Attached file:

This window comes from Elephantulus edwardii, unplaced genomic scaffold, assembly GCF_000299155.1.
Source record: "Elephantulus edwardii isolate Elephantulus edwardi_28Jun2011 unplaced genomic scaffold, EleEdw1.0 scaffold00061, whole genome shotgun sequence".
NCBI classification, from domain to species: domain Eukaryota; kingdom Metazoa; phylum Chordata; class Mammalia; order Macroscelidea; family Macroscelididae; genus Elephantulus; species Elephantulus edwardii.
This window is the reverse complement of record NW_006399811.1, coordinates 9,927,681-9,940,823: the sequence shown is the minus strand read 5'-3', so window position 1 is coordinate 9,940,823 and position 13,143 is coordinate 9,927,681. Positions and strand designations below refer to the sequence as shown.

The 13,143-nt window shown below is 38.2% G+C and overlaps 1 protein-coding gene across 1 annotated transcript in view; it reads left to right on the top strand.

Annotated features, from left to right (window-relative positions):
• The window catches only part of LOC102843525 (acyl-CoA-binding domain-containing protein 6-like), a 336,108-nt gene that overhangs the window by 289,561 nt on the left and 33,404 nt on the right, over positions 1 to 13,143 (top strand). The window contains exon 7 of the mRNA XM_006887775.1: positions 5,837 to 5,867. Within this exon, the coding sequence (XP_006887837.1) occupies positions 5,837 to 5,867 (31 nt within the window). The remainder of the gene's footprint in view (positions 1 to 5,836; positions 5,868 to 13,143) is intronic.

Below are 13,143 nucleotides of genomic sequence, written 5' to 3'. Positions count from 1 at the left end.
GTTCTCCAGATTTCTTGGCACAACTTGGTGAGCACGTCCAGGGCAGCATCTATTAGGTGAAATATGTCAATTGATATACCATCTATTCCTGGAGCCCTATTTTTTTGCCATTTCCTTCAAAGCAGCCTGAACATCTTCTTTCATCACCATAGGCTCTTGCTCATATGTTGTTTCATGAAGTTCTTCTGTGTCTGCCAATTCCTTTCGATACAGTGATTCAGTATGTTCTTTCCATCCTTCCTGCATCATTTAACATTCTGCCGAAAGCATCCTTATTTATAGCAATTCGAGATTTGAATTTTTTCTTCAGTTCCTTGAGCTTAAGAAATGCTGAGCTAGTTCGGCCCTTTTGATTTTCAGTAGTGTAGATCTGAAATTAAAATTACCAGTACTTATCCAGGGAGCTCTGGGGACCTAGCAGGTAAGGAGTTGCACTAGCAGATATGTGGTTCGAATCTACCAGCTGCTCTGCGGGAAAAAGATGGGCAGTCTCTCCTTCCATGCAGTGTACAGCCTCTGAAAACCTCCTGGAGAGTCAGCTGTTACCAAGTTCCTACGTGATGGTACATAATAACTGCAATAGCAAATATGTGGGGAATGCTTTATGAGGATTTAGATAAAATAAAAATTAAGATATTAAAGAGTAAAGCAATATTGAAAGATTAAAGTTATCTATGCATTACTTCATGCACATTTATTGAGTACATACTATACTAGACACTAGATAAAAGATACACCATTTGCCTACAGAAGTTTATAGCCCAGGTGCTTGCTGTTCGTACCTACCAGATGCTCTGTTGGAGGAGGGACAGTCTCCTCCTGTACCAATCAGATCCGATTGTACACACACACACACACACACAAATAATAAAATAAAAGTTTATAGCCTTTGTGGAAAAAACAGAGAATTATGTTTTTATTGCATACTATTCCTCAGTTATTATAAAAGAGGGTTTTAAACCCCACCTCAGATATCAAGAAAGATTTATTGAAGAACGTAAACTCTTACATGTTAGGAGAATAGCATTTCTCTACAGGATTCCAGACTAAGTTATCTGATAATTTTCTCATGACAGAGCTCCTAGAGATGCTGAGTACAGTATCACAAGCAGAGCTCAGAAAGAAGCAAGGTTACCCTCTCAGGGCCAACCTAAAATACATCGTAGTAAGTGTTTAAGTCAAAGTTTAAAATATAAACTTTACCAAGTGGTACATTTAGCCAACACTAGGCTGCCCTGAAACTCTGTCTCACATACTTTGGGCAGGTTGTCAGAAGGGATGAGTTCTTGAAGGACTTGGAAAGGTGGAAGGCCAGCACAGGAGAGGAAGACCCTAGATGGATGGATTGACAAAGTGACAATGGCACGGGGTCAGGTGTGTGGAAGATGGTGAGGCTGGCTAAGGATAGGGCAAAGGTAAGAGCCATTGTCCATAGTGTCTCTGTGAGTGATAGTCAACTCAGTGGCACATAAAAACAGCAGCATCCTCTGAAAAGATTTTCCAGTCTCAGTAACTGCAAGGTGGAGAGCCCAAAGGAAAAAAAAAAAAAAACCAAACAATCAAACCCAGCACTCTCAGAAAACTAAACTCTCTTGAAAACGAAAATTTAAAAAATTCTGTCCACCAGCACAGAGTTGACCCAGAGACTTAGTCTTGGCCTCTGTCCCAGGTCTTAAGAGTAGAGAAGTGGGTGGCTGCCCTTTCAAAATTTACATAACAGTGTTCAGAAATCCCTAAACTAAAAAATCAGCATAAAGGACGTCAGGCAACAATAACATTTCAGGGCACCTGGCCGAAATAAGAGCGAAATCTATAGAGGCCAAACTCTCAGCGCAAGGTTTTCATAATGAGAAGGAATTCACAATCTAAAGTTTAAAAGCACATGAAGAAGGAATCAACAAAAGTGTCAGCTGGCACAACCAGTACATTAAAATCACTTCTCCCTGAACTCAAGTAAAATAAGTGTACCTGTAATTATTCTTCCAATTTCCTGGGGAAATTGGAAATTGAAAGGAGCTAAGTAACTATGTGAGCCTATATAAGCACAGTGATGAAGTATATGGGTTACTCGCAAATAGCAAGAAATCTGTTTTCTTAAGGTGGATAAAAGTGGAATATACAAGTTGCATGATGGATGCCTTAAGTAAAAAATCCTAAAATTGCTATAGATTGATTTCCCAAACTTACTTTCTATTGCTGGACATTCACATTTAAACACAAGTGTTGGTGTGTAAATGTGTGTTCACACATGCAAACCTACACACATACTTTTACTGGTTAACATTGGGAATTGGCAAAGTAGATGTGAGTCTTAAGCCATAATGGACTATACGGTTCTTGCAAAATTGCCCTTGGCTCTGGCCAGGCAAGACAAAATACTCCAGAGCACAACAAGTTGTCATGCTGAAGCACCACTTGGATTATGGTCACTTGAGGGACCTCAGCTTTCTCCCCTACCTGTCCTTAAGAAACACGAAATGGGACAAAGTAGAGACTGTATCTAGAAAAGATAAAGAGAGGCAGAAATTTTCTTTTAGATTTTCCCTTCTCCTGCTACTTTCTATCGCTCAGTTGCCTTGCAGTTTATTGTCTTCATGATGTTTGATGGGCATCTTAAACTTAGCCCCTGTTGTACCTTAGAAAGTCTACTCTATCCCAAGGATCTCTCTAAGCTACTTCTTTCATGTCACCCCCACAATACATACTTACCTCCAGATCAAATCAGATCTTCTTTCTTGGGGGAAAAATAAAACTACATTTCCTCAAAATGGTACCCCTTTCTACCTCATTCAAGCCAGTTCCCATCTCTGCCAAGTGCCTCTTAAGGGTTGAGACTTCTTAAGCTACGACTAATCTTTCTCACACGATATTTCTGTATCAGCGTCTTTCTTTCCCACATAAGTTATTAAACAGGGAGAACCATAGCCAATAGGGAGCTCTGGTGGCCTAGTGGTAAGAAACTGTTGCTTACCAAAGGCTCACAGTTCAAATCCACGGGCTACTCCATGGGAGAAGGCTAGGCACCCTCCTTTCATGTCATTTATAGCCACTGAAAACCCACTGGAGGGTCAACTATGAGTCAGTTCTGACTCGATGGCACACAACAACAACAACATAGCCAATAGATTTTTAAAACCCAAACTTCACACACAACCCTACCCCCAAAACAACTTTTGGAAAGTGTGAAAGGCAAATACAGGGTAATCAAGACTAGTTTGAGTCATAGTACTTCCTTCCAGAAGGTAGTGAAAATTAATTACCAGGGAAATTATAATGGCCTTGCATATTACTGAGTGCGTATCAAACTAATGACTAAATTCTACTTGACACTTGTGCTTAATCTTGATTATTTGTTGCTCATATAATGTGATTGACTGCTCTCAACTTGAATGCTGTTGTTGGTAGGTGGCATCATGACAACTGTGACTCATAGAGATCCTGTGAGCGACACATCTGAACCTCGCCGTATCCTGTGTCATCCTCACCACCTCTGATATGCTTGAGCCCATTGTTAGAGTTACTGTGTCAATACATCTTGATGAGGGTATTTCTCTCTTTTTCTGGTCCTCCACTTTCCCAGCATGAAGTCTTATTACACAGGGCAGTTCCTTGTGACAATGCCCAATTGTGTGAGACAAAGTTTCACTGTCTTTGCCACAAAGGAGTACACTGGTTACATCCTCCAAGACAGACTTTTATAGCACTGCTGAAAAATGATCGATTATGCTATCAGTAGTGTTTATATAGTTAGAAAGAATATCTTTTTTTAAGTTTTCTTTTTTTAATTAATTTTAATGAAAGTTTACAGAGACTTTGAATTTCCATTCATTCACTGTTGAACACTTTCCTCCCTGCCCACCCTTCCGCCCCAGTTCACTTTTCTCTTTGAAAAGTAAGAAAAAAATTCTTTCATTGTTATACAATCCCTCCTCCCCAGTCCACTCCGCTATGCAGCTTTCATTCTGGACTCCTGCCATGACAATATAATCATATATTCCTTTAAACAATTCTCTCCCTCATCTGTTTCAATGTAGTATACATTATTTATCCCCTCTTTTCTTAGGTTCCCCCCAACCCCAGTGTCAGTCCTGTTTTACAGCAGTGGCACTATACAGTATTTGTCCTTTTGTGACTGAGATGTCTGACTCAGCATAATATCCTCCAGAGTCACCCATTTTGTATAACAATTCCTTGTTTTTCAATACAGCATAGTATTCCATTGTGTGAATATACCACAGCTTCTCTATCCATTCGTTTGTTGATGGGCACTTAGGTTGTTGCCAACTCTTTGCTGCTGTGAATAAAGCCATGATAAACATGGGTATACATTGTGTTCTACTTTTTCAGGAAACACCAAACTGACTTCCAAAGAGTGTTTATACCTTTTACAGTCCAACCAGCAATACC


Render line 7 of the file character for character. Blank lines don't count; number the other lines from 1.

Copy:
• The window catches only part of LOC102843525 (acyl-CoA-binding domain-containing protein 6-like), a 336,108-nt gene that overhangs the window by 289,561 nt on the left and 33,404 nt on the right, over positions 1 to 13,143 (top strand). The window contains exon 7 of the mRNA XM_006887775.1: positions 5,837 to 5,867. Within this exon, the coding sequence (XP_006887837.1) occupies positions 5,837 to 5,867 (31 nt within the window). The remainder of the gene's footprint in view (positions 1 to 5,836; positions 5,868 to 13,143) is intronic.